A 16 March complaint against Clara Maass medical center in New Jersey illustrates the life-or-death stakes. According to the complaint, workers “were not allowed adequate access” to personal protective equipment (PPE).
Days later, Barbara Birchenough, 65, a veteran nurse at the hospital, texted her daughter: “The ICU nurses were making gowns out of garbage bags. … Dad is going to pick up large garbage bags for me just in case.”
Kristin Carbone said her mother was not working in a designated Covid-19 area, but patients with symptoms were under her care. Later that day, Birchenough texted that she had a cough and headache, adding that she and her colleagues had been exposed to six patients who were being tested for the virus.
“Please pray for all health care workers,” she wrote. “We are running out of supplies.”
By 15 April, Birchenough had died of the virus. “They were not protecting their employees, in my opinion,” Carbone said. “It’s beyond sad, but then I go to a different place where I’m infuriated.”
Osha records show six current investigations into a fatality or cluster of worker hospitalizations at the hospital. A labor department spokesperson said other initial complaints about Clara Maass remained open and did not explain why they continued to appear on a closed case list.
Birchenough’s colleague Nestor Bautista, 62, also died of Covid-19 on 15 April. Nestor’s sister, Cecilia Bautista, described her brother, a nursing aide, as a quiet and devoted employee.
Responding to allegations in the Osha complaint, a hospital spokesperson wrote: “Although the source of the exposure has not been determined, several staff members” contracted the virus and “a few” had died. “Our staff has been in regular contact with OSHA, providing notifications and cooperating fully with all inquiries.”
On 19 May, Osha advised its inspectors to place reports of fatalities and imminent danger as a top priority, with a special focus on healthcare settings. Separate from the complaints, Osha has since late March opened more than 250 of its own investigations into fatalities at healthcare facilities, government records show. Most of those cases are ongoing.
According to the complaints against McLaren Flint, workers did not receive needed N95 masks and were not allowed to bring them from home.
The resulting inspection did little for Liddell, or for his colleague Patrick Cain, 52, a registered nurse, who was treating people awaiting the results of Covid-19 diagnostic tests without an N95 respirator. He was also working outside a room where potential Covid-19 patients were undergoing treatments that research has since shown spread the virus widely in the air.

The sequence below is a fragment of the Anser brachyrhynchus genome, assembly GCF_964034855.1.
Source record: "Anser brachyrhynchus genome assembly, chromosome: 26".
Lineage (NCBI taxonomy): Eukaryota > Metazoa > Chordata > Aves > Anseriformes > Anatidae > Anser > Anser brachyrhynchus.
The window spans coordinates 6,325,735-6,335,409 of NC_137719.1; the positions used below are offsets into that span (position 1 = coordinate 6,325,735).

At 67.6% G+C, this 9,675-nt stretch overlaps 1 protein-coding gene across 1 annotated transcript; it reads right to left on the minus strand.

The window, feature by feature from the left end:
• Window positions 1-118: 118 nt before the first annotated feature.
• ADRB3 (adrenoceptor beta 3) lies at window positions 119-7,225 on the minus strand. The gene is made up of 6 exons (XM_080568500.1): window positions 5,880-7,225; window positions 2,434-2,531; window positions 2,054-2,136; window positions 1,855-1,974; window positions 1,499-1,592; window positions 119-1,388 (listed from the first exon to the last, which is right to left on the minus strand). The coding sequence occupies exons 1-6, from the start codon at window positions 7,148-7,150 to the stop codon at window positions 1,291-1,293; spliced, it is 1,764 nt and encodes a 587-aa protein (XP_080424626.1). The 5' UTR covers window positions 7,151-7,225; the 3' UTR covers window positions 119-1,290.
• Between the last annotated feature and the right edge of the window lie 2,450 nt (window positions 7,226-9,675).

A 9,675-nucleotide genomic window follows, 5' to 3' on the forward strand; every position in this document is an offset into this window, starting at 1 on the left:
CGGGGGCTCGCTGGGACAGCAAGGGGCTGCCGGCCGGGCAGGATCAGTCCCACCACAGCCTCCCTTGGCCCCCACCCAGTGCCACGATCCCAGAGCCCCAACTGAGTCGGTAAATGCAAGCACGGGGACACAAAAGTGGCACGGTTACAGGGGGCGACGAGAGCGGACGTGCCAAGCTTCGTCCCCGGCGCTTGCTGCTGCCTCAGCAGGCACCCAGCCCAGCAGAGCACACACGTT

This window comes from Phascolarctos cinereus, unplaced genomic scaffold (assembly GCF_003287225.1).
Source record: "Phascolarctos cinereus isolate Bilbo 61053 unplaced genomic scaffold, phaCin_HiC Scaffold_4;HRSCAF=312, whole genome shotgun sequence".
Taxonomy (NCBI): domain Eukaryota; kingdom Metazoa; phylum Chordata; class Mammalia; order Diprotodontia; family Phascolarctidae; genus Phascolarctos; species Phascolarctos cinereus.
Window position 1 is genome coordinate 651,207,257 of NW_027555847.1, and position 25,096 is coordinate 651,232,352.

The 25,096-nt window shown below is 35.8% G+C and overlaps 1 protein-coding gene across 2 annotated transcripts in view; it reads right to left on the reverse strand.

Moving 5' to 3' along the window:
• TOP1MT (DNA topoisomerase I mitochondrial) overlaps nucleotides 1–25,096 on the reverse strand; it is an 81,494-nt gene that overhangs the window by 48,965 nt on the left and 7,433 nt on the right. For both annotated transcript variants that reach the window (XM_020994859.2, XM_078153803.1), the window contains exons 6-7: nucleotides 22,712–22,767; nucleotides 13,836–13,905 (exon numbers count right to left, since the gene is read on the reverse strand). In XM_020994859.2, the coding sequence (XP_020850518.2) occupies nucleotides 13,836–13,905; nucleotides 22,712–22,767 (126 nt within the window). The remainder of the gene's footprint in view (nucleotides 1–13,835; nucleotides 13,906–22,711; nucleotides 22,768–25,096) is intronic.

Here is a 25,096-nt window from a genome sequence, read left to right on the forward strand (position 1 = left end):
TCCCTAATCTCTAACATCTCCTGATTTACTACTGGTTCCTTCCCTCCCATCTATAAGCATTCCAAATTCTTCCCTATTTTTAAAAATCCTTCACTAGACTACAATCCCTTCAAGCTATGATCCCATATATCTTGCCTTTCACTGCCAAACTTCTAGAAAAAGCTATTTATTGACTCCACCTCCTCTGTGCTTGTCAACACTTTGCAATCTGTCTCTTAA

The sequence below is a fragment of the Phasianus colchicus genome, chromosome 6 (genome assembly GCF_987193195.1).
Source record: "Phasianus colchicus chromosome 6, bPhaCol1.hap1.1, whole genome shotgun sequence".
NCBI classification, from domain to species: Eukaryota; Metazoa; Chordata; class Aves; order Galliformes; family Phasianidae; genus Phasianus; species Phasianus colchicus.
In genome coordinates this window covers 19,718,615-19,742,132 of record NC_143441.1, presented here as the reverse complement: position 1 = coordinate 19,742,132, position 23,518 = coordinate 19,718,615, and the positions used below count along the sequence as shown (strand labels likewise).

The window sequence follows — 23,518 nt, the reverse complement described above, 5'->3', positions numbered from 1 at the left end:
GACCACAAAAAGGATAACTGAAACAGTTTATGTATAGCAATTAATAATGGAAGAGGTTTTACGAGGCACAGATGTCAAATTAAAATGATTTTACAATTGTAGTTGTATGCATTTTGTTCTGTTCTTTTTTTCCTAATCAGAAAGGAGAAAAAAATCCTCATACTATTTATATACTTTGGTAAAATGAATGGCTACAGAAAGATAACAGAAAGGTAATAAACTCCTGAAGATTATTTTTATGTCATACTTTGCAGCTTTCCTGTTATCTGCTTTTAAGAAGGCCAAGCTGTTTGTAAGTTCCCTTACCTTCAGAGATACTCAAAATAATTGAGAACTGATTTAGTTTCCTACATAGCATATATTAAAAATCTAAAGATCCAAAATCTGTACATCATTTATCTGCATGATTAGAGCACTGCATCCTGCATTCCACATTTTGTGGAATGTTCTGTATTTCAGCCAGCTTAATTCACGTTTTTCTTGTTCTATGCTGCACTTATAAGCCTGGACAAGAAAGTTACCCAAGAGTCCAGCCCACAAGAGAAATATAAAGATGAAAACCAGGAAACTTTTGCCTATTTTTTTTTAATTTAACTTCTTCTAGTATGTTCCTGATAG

At the time, there was a debate over whether supply chain breakdowns of PPE and weakened CDC guidelines on protective gear were putting workers at risk. Cain felt vulnerable working outside of rooms where Covid-19 patients were undergoing infection-spreading treatments, he wrote in a text to Indish on 26 March.
He fell ill in mid-March and died on 4 April. (McLaren has since revised its respirator policy, permitting workers on the Covid-19 floor to receive N95s and controlled air-purifying respirators, or CAPRs.)
Michigan’s Osha office closed all five complaints it had received about shortages of protective gear on 21 April, after the hospital presented paperwork saying problems had been resolved. There was no onsite inspection, the hospital and agency confirmed. The hospital’s written response was deemed sufficient to close the complaints, a local Osha spokesperson confirmed.
A spokesman for the McLaren Health Care system said the Osha complaints were “unsubstantiated” and that its protocols had consistently followed guidelines. “We have always provided appropriate PPE and staff training that adheres to the evolving federal, state, and local PPE guidelines,” Brian Brown said in an email.
Osha Investigations into Liddell and Cain’s deaths are continuing, according to a spokesperson for the state’s department of labor and economic opportunity.